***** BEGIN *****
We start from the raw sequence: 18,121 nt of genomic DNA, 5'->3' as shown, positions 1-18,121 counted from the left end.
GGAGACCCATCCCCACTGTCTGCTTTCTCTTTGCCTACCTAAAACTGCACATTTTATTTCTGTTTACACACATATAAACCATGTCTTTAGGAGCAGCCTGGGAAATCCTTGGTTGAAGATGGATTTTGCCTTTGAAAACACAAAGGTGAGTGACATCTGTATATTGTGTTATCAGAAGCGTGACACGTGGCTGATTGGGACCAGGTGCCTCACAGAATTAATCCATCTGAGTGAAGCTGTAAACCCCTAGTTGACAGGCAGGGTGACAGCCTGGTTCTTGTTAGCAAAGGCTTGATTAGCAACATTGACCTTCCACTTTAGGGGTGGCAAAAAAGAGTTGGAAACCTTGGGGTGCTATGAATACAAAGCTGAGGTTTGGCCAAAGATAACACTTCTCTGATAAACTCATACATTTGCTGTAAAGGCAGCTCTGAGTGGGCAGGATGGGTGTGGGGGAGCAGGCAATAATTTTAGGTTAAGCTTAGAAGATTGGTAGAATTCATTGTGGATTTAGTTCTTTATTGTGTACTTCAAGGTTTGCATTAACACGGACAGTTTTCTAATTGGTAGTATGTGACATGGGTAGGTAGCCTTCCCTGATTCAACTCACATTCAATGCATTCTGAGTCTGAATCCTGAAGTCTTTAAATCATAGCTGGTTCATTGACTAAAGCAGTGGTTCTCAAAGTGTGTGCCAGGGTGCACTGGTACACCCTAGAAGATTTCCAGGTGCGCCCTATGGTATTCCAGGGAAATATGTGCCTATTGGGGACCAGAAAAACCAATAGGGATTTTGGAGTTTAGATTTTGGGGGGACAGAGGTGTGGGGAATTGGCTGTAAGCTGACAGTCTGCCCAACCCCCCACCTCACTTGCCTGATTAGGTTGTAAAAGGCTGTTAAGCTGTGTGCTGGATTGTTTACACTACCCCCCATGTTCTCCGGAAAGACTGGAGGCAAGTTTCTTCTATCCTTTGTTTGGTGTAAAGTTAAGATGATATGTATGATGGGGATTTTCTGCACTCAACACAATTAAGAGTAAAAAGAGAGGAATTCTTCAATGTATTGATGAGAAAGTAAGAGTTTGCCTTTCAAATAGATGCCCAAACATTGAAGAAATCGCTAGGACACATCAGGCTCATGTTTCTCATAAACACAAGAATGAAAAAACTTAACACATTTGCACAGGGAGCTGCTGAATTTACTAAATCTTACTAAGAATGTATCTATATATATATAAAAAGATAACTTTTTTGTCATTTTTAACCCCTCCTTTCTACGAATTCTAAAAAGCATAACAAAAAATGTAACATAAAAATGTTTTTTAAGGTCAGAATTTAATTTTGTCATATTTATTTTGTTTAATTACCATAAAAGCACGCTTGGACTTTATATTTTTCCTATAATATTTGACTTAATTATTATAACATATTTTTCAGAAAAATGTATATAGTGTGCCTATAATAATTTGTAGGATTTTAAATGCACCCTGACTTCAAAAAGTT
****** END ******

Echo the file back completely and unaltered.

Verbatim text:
We start from the raw sequence: 18,121 nt of genomic DNA, 5'->3' as shown, positions 1-18,121 counted from the left end.
GGAGACCCATCCCCACTGTCTGCTTTCTCTTTGCCTACCTAAAACTGCACATTTTATTTCTGTTTACACACATATAAACCATGTCTTTAGGAGCAGCCTGGGAAATCCTTGGTTGAAGATGGATTTTGCCTTTGAAAACACAAAGGTGAGTGACATCTGTATATTGTGTTATCAGAAGCGTGACACGTGGCTGATTGGGACCAGGTGCCTCACAGAATTAATCCATCTGAGTGAAGCTGTAAACCCCTAGTTGACAGGCAGGGTGACAGCCTGGTTCTTGTTAGCAAAGGCTTGATTAGCAACATTGACCTTCCACTTTAGGGGTGGCAAAAAAGAGTTGGAAACCTTGGGGTGCTATGAATACAAAGCTGAGGTTTGGCCAAAGATAACACTTCTCTGATAAACTCATACATTTGCTGTAAAGGCAGCTCTGAGTGGGCAGGATGGGTGTGGGGGAGCAGGCAATAATTTTAGGTTAAGCTTAGAAGATTGGTAGAATTCATTGTGGATTTAGTTCTTTATTGTGTACTTCAAGGTTTGCATTAACACGGACAGTTTTCTAATTGGTAGTATGTGACATGGGTAGGTAGCCTTCCCTGATTCAACTCACATTCAATGCATTCTGAGTCTGAATCCTGAAGTCTTTAAATCATAGCTGGTTCATTGACTAAAGCAGTGGTTCTCAAAGTGTGTGCCAGGGTGCACTGGTACACCCTAGAAGATTTCCAGGTGCGCCCTATGGTATTCCAGGGAAATATGTGCCTATTGGGGACCAGAAAAACCAATAGGGATTTTGGAGTTTAGATTTTGGGGGGACAGAGGTGTGGGGAATTGGCTGTAAGCTGACAGTCTGCCCAACCCCCCACCTCACTTGCCTGATTAGGTTGTAAAAGGCTGTTAAGCTGTGTGCTGGATTGTTTACACTACCCCCCATGTTCTCCGGAAAGACTGGAGGCAAGTTTCTTCTATCCTTTGTTTGGTGTAAAGTTAAGATGATATGTATGATGGGGATTTTCTGCACTCAACACAATTAAGAGTAAAAAGAGAGGAATTCTTCAATGTATTGATGAGAAAGTAAGAGTTTGCCTTTCAAATAGATGCCCAAACATTGAAGAAATCGCTAGGACACATCAGGCTCATGTTTCTCATAAACACAAGAATGAAAAAACTTAACACATTTGCACAGGGAGCTGCTGAATTTACTAAATCTTACTAAGAATGTATCTATATATATATAAAAAGATAACTTTTTTGTCATTTTTAACCCCTCCTTTCTACGAATTCTAAAAAGCATAACAAAAAATGTAACATAAAAATGTTTTTTAAGGTCAGAATTTAATTTTGTCATATTTATTTTGTTTAATTACCATAAAAGCACGCTTGGACTTTATATTTTTCCTATAATATTTGACTTAATTATTATAACATATTTTTCAGAAAAATGTATATAGTGTGCCTATAATAATTTGTAGGATTTTAAATGCACCCTGACTTCAAAAAGTT